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It is also important to provide transportation access and infrastructure to support people in doing physical activity. There has been an increase in the number of public services that give access to persons with disabilities, however, Indonesia still needs to work more on this. There are limited sport facilities that provide access for people with disabilities. Moreover, transportion access to sport facilities can be another problem. Indonesia has not provided comprehensive disability access in most modes of transportation. The obvious example is that most bus services in Indonesia are not wheelchair-friendly (e.g., limited space for those with wheelchair, no standardized path to enter the bus). The same problems are also faced by pedestrians. Most pedestrian paths are unsafe and unpassable; most of them are damaged and full of holes. Wheelchair access is impossible. They have to use the street alongside cars and motorbikes. This problem does not only affect people with disabilities but also other vulnerable pedestrians such as the elderly and children as they feel unsafe on the road.

 

Homework for Indonesia

The Indonesian local government should consider better and appropriate access for people with disabilities by creating physical environments that can be used by everyone. It is important that local governments should engage and consult with people with disabilities when developing plans. The transportation system, buildings and other public facilities need to be improved so that they are more accessible and inclusive. As stated in the twin-track approach adapted to persons with disabilities, this is one of the approaches that can be implemented to promote an inclusive system for all with general, support and specialized services. Another approach is to enhance empowerment of persons with disabilities to support independent living, greater self-determination and greater involvement. This will lead to equal rights and opportunities for people with disabilities. In this case, the improvement in promoting disability inclusion in Indonesia could be beneficial for all including in improving health status through regular physical activity. It’s still a long way for Indonesia to achieve this but I believe that it is not impossible in the near future.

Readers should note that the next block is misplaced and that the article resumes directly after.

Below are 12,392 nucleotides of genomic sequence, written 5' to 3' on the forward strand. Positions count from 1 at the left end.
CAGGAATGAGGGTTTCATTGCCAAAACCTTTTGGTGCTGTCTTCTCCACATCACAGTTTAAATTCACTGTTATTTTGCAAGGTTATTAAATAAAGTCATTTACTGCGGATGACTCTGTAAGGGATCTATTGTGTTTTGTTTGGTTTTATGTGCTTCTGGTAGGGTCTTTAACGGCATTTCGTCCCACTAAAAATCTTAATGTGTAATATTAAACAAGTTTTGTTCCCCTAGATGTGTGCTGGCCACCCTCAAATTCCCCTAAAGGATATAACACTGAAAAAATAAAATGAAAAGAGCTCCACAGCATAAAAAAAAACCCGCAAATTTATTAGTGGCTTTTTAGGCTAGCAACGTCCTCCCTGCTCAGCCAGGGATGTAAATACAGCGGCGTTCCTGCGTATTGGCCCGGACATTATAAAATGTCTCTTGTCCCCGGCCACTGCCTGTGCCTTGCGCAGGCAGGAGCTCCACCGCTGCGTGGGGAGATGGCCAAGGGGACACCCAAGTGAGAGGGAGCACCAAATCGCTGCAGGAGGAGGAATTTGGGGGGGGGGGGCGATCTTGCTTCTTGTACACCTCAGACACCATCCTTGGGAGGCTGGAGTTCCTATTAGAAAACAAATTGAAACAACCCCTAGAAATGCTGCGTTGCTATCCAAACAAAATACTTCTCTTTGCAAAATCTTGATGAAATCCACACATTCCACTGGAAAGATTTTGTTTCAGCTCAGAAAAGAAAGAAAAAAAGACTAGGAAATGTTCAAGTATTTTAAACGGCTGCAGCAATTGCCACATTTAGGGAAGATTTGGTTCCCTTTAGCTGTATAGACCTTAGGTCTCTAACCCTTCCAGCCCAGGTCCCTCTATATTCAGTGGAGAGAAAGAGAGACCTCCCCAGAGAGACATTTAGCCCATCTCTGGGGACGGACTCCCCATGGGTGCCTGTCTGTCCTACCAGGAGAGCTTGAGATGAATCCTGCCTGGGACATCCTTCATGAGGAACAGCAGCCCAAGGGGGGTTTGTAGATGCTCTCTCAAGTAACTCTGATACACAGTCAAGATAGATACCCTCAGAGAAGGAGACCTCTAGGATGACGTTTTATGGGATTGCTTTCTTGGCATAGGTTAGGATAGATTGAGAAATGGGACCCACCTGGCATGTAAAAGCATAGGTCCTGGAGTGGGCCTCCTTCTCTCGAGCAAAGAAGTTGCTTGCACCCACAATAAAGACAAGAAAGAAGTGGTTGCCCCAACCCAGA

So what’s next? Let’s start promoting disability inclusion in our community and workplace and keep doing physical activity regularly to improve our health. Furthermore, Indonesia could engage more people with disabilities to participate in the sporting events and hopefully we can win more medals in the next 2020 Paralympics in Tokyo.

 

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The writer has a background in health sciences, with a strength in quantitative data analysis. He is passionate about the science of health promotion, with research interests in tobacco control and social determinants of health. He works at Tulodo Indonesia, a social and marketing agency in Jakarta. He received scholarship from Australia Awards and completed a Master of Public Health at Curtin University, Western Australia. He can be found at Twitter @heribertusrinto.